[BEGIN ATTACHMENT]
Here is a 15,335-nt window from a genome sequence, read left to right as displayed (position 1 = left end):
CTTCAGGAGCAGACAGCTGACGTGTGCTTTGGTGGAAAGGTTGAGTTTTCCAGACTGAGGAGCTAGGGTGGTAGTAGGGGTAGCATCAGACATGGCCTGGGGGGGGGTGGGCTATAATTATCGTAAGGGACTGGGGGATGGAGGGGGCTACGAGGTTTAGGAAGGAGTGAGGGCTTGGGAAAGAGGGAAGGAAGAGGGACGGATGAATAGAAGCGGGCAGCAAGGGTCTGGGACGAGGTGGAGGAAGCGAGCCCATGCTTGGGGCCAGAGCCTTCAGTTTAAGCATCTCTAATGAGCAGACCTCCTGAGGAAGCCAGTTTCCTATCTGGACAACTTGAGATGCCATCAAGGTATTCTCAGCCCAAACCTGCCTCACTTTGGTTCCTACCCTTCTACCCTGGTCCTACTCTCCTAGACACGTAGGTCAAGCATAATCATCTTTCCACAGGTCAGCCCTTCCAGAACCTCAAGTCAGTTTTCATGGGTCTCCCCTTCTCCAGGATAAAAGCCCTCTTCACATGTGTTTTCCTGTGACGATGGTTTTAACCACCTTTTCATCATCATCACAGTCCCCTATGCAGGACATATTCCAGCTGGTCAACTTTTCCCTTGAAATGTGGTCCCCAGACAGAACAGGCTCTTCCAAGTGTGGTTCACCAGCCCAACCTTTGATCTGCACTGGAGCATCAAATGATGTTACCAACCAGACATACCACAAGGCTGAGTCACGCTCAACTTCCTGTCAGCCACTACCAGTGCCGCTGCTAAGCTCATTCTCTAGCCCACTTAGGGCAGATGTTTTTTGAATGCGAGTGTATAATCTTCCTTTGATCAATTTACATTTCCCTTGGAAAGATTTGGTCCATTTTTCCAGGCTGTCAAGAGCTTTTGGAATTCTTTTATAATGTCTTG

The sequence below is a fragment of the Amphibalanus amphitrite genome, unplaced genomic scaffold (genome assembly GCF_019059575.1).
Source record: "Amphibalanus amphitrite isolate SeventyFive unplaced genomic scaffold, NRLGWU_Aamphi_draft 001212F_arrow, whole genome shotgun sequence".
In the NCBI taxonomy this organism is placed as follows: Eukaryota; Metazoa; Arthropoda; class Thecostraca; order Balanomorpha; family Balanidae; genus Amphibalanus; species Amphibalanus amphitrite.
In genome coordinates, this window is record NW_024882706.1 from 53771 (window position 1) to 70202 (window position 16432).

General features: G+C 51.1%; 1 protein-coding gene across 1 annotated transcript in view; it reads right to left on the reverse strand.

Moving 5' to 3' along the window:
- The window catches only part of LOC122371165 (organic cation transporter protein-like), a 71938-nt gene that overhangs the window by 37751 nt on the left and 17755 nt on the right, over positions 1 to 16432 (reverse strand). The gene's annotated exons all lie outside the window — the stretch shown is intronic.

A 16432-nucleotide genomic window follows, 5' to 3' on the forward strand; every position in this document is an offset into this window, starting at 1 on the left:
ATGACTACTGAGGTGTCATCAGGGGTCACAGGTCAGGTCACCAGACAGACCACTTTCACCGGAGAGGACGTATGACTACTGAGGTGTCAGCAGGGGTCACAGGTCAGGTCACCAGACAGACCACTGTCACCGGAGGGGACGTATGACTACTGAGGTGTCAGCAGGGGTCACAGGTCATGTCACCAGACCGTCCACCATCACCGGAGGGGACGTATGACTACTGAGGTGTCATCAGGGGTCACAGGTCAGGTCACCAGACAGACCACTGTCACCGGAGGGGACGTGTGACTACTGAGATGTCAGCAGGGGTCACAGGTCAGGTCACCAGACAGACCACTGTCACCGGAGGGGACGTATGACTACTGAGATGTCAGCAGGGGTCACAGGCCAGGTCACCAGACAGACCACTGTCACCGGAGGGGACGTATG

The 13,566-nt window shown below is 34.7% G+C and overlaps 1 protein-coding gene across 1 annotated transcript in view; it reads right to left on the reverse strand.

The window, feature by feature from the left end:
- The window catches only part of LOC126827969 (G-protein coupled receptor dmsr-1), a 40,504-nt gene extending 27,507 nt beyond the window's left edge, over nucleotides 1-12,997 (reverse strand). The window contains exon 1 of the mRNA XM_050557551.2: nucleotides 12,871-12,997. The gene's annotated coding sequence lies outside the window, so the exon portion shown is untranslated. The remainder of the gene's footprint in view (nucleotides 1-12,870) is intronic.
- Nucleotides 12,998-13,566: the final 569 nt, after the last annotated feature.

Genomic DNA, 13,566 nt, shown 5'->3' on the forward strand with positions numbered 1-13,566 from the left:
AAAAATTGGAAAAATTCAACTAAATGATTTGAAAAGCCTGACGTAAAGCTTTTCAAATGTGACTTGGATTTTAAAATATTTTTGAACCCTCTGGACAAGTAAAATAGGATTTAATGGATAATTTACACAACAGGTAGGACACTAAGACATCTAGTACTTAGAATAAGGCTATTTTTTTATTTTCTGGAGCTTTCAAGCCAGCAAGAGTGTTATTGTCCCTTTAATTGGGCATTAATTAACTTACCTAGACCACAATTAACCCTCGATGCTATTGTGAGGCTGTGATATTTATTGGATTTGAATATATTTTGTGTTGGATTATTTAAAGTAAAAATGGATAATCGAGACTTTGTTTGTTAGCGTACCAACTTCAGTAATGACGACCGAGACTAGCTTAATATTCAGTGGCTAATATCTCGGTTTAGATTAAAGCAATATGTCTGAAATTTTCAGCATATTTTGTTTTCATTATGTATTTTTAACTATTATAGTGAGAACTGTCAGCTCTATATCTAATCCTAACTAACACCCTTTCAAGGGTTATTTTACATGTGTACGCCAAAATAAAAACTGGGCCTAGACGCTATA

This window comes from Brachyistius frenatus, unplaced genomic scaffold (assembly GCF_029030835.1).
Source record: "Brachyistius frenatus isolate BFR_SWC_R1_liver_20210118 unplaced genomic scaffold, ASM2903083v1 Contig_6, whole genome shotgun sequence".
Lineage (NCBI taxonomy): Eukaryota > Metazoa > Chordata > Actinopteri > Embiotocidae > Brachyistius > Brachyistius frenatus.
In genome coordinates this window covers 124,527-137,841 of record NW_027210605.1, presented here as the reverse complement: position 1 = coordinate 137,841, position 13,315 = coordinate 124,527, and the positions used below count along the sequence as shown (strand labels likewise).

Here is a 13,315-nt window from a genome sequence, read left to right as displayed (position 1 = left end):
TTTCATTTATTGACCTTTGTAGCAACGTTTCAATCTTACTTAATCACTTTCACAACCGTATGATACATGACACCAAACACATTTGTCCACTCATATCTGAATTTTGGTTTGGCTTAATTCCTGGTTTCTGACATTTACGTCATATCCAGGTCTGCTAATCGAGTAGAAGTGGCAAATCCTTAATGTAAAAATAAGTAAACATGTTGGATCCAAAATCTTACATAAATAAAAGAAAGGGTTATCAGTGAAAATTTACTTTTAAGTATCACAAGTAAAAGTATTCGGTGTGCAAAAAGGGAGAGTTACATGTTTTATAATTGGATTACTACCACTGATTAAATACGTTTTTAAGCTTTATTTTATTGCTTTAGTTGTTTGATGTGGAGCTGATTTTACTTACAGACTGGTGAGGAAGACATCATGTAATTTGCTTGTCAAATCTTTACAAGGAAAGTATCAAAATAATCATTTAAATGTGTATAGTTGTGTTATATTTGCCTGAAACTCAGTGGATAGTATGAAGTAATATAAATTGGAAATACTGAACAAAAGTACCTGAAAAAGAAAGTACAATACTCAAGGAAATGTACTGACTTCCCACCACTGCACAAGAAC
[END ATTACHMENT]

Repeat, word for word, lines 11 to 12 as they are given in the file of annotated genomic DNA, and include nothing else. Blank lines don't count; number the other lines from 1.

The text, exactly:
ATGACTACTGAGGTGTCATCAGGGGTCACAGGTCAGGTCACCAGACAGACCACTTTCACCGGAGAGGACGTATGACTACTGAGGTGTCAGCAGGGGTCACAGGTCAGGTCACCAGACAGACCACTGTCACCGGAGGGGACGTATGACTACTGAGGTGTCAGCAGGGGTCACAGGTCATGTCACCAGACCGTCCACCATCACCGGAGGGGACGTATGACTACTGAGGTGTCATCAGGGGTCACAGGTCAGGTCACCAGACAGACCACTGTCACCGGAGGGGACGTGTGACTACTGAGATGTCAGCAGGGGTCACAGGTCAGGTCACCAGACAGACCACTGTCACCGGAGGGGACGTATGACTACTGAGATGTCAGCAGGGGTCACAGGCCAGGTCACCAGACAGACCACTGTCACCGGAGGGGACGTATG

The 13,566-nt window shown below is 34.7% G+C and overlaps 1 protein-coding gene across 1 annotated transcript in view; it reads right to left on the reverse strand.